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From Gay to Gei: The Onnagata and the Creation ofKabukfs Female Characters Samuel L. Leiter From 1629 to 1877, women were officially forbidden to act in Japan's kabuki theater, which—under the leadership of a former shrine priestess named Okuni—they had founded in 1603. From 1629 on, male actors, the onnagata, played women's roles. The reasons for the banning of actresses have been frequently recounted elsewhere and need not be reexamined here in detail. At the time, Japanese urban culture was largely under the influence of Confucian ethics and Buddhist religious practice, both being antifemale systems. Whereas, despite endemic misogyny , ancient and medieval Japan had many women of accomplishment , such women were exceedingly rare during the Tokugawa period (also called the Edo period, 1603-1868). Women of the time may have been more socially and commercially active than is commonly supposed,1 but it is clear that Tokugawa women were, by and large, second-class citizens. People were to behave in this world according to their given place in it. When the dictatorial military government, the bakufu, determined that kabukfs women had overstepped their bounds, it banned them from the stage. In 1652, it did the same to the youths in the homosexual boys' kabuki, which replaced the women, and who were eliminated for much the same reasons. Kabuki would have died had not increasingly believable instead of merely pretty female characters begun to appear in the mature male kabuki that emerged in the 1650s and took its first important artistic steps in the following decade. At this point, kabuki witnessed a transition from gay theater to gei theater, gei being Japanese for art, including acting art. Only actors past their adolescence could perform and they were forced by law to reduce their physical attractiveness, principally by shaving off the beautifully coifed forelocks that boys wore before celebrating their accession to adult status. 495 496Comparative Drama The English theater, by introducing actresses, opened the door to an emphasis on the commodification of women. On the other hand, since kabuki's mature males were required to radically tone down their glamour, one might have feared that the presumably desexed kabuki was not long for this world. But kabuki not only managed to turn the new restrictions to its advantage , it also was able to guarantee that sex remained a fundamental component. Moreover, it served to commodity men as sex objects, regardless of which gender they portrayed. Eros remained primary, and the actors, while continually striving to achieve lifelike portraits of the women they depicted, were always alert to maintaining the proper level of "sex appeal" [iroke]. From the mid-seventeenth to the late nineteenth century, playwrights and actors successfully created a rich panoply of female roles and types. Sue-Ellen Case has identified two basic images in Western dramatic depictions of women, the positive, which shows "women as independent, intelligent, and even heroic ," and the misogynist, "commonly identified as the Bitch, the Witch, the Vamp, and the Virgin/Goddess."2 Kabuki has its share of bitches, witches, and vamps—its virgins are positive, not negative figures—but they are in the minority and most kabuki women actually occupy the first category. Although she overlooks kabuki, Case correctly notes that women in all-male theaters undeniably offer a gender depiction denying real women representation in favor of a fictional construct favoring patriarchal values. The appropriateness of her perspective will be apparent during the following survey of kabuki's women (many of them first created for bunraku puppet plays, later adapted for kabuki)? I will also demonstrate that, despite the obvious persistence of patriarchal attitudes, kabuki was surprisingly fair to and respectful of women, quite possibly because the actors playing /inspiring their creation were men whose artistic status was dependent on the authenticity with which they captured the truthful essence of another gender for an audience in which women generally outnumbered men.4 Finally, I will describe the exploitation of cross-dressing as a dramaturgical device of this all-male theater. I Women of the Tokugawa Period. The actual women of the Tokugawa period were the victims of a mighty patriarchy, which Samuel L. Leiter497 relegated them to a position...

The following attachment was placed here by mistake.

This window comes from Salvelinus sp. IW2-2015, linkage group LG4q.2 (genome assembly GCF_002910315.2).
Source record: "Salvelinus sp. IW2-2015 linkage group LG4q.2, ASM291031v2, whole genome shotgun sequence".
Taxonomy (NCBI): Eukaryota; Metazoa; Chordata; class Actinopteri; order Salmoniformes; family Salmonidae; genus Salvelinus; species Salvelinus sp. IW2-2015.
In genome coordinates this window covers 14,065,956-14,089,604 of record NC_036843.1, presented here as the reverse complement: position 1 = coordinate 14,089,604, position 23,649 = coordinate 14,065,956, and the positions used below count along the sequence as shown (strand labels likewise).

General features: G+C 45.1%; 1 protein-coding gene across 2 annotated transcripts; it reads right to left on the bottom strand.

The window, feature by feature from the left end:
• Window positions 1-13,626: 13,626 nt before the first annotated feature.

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pp. 495-514
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